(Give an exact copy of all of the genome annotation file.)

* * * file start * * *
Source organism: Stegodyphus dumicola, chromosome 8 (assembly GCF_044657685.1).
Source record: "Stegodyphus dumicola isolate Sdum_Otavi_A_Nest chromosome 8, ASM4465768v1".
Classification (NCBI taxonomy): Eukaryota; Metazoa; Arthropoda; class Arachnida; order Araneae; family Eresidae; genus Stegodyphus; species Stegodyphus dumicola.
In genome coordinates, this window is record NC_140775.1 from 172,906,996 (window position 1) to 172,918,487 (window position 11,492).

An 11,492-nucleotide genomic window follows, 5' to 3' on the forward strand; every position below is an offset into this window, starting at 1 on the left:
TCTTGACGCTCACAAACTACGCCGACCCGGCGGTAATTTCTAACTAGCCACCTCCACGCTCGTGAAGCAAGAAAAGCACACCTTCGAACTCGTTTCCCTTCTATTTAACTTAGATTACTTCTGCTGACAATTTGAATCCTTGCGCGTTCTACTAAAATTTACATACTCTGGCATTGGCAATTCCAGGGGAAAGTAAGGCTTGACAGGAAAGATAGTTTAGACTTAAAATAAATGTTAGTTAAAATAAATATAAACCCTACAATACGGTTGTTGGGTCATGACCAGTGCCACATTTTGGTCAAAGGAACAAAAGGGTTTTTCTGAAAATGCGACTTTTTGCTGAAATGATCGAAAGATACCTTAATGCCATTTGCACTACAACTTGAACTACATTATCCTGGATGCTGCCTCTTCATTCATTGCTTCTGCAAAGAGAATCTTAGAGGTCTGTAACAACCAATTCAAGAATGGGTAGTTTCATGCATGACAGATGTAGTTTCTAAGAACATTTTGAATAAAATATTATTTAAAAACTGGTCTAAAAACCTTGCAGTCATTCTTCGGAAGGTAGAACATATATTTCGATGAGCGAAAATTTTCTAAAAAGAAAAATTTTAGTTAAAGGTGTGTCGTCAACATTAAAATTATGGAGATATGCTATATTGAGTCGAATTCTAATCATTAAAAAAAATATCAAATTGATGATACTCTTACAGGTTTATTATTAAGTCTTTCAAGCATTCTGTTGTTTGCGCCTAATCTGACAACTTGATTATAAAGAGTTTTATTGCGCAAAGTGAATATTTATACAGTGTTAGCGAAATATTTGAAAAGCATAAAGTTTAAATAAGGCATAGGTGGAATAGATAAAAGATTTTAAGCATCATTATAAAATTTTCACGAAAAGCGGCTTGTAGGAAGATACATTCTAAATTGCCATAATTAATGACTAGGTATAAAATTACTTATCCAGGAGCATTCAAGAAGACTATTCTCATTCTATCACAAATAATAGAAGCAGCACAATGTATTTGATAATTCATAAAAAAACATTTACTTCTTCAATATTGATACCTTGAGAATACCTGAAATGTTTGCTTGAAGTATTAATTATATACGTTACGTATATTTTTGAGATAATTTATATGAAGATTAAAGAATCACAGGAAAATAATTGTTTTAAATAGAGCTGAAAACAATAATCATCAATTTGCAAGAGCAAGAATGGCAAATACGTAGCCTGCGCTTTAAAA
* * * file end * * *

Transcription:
Source organism: Stegodyphus dumicola, chromosome 8 (assembly GCF_044657685.1).
Source record: "Stegodyphus dumicola isolate Sdum_Otavi_A_Nest chromosome 8, ASM4465768v1".
Classification (NCBI taxonomy): Eukaryota; Metazoa; Arthropoda; class Arachnida; order Araneae; family Eresidae; genus Stegodyphus; species Stegodyphus dumicola.
In genome coordinates, this window is record NC_140775.1 from 172,906,996 (window position 1) to 172,918,487 (window position 11,492).

An 11,492-nucleotide genomic window follows, 5' to 3' on the forward strand; every position below is an offset into this window, starting at 1 on the left:
TCTTGACGCTCACAAACTACGCCGACCCGGCGGTAATTTCTAACTAGCCACCTCCACGCTCGTGAAGCAAGAAAAGCACACCTTCGAACTCGTTTCCCTTCTATTTAACTTAGATTACTTCTGCTGACAATTTGAATCCTTGCGCGTTCTACTAAAATTTACATACTCTGGCATTGGCAATTCCAGGGGAAAGTAAGGCTTGACAGGAAAGATAGTTTAGACTTAAAATAAATGTTAGTTAAAATAAATATAAACCCTACAATACGGTTGTTGGGTCATGACCAGTGCCACATTTTGGTCAAAGGAACAAAAGGGTTTTTCTGAAAATGCGACTTTTTGCTGAAATGATCGAAAGATACCTTAATGCCATTTGCACTACAACTTGAACTACATTATCCTGGATGCTGCCTCTTCATTCATTGCTTCTGCAAAGAGAATCTTAGAGGTCTGTAACAACCAATTCAAGAATGGGTAGTTTCATGCATGACAGATGTAGTTTCTAAGAACATTTTGAATAAAATATTATTTAAAAACTGGTCTAAAAACCTTGCAGTCATTCTTCGGAAGGTAGAACATATATTTCGATGAGCGAAAATTTTCTAAAAAGAAAAATTTTAGTTAAAGGTGTGTCGTCAACATTAAAATTATGGAGATATGCTATATTGAGTCGAATTCTAATCATTAAAAAAAATATCAAATTGATGATACTCTTACAGGTTTATTATTAAGTCTTTCAAGCATTCTGTTGTTTGCGCCTAATCTGACAACTTGATTATAAAGAGTTTTATTGCGCAAAGTGAATATTTATACAGTGTTAGCGAAATATTTGAAAAGCATAAAGTTTAAATAAGGCATAGGTGGAATAGATAAAAGATTTTAAGCATCATTATAAAATTTTCACGAAAAGCGGCTTGTAGGAAGATACATTCTAAATTGCCATAATTAATGACTAGGTATAAAATTACTTATCCAGGAGCATTCAAGAAGACTATTCTCATTCTATCACAAATAATAGAAGCAGCACAATGTATTTGATAATTCATAAAAAAACATTTACTTCTTCAATATTGATACCTTGAGAATACCTGAAATGTTTGCTTGAAGTATTAATTATATACGTTACGTATATTTTTGAGATAATTTATATGAAGATTAAAGAATCACAGGAAAATAATTGTTTTAAATAGAGCTGAAAACAATAATCATCAATTTGCAAGAGCAAGAATGGCAAATACGTAGCCTGCGCTTTAAAA